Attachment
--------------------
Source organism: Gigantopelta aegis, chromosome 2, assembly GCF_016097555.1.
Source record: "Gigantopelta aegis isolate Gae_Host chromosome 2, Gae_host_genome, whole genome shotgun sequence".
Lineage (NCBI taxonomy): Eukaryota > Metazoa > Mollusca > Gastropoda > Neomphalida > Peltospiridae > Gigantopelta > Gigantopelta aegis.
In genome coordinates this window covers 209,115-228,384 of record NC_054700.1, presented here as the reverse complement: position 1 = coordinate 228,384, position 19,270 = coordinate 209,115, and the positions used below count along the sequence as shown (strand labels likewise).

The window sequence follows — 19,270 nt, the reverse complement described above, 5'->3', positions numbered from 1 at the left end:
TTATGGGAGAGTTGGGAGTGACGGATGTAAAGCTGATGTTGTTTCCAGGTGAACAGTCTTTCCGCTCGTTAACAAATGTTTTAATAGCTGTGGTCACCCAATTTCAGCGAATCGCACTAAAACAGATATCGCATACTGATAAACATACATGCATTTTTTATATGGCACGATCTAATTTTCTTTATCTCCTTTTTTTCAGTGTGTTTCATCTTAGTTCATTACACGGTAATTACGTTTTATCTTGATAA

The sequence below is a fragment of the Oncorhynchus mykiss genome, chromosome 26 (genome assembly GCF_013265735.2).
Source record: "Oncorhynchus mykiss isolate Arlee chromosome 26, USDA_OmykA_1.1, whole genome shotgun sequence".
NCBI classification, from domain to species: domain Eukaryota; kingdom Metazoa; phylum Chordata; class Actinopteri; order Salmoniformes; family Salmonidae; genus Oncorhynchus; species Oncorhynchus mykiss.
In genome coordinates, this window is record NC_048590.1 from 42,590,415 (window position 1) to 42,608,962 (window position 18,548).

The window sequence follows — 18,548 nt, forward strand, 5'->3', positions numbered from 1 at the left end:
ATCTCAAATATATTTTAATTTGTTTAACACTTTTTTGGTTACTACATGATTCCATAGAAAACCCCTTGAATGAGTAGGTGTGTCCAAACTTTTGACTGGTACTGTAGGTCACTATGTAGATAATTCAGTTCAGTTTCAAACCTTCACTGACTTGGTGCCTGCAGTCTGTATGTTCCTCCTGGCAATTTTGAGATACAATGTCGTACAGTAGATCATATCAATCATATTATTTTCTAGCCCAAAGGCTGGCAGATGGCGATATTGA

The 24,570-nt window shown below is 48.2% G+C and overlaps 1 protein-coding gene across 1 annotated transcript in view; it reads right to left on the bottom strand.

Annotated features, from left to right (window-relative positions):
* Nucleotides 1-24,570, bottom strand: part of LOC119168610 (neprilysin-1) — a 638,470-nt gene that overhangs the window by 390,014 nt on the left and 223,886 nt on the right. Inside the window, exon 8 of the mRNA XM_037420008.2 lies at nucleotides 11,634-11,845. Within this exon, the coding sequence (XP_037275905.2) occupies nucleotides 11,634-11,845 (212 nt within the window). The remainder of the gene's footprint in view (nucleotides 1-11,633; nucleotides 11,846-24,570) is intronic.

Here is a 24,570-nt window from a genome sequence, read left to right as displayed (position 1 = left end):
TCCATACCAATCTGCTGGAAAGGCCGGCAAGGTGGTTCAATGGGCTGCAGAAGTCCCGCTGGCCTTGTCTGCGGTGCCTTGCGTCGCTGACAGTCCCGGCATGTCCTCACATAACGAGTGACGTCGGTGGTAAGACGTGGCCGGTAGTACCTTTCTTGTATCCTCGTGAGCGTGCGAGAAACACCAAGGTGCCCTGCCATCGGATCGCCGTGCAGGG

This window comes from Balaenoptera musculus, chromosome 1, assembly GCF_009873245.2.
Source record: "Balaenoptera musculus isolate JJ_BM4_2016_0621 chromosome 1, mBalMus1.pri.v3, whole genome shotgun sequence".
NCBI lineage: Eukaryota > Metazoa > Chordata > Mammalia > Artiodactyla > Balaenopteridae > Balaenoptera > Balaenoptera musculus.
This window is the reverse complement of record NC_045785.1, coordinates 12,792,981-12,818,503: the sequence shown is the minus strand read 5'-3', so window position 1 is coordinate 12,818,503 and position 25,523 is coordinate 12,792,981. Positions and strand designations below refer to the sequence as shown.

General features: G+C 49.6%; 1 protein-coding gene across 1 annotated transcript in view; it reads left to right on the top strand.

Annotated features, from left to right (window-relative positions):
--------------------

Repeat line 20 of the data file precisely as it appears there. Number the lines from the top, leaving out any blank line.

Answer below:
NCBI lineage: Eukaryota > Metazoa > Chordata > Mammalia > Artiodactyla > Balaenopteridae > Balaenoptera > Balaenoptera musculus.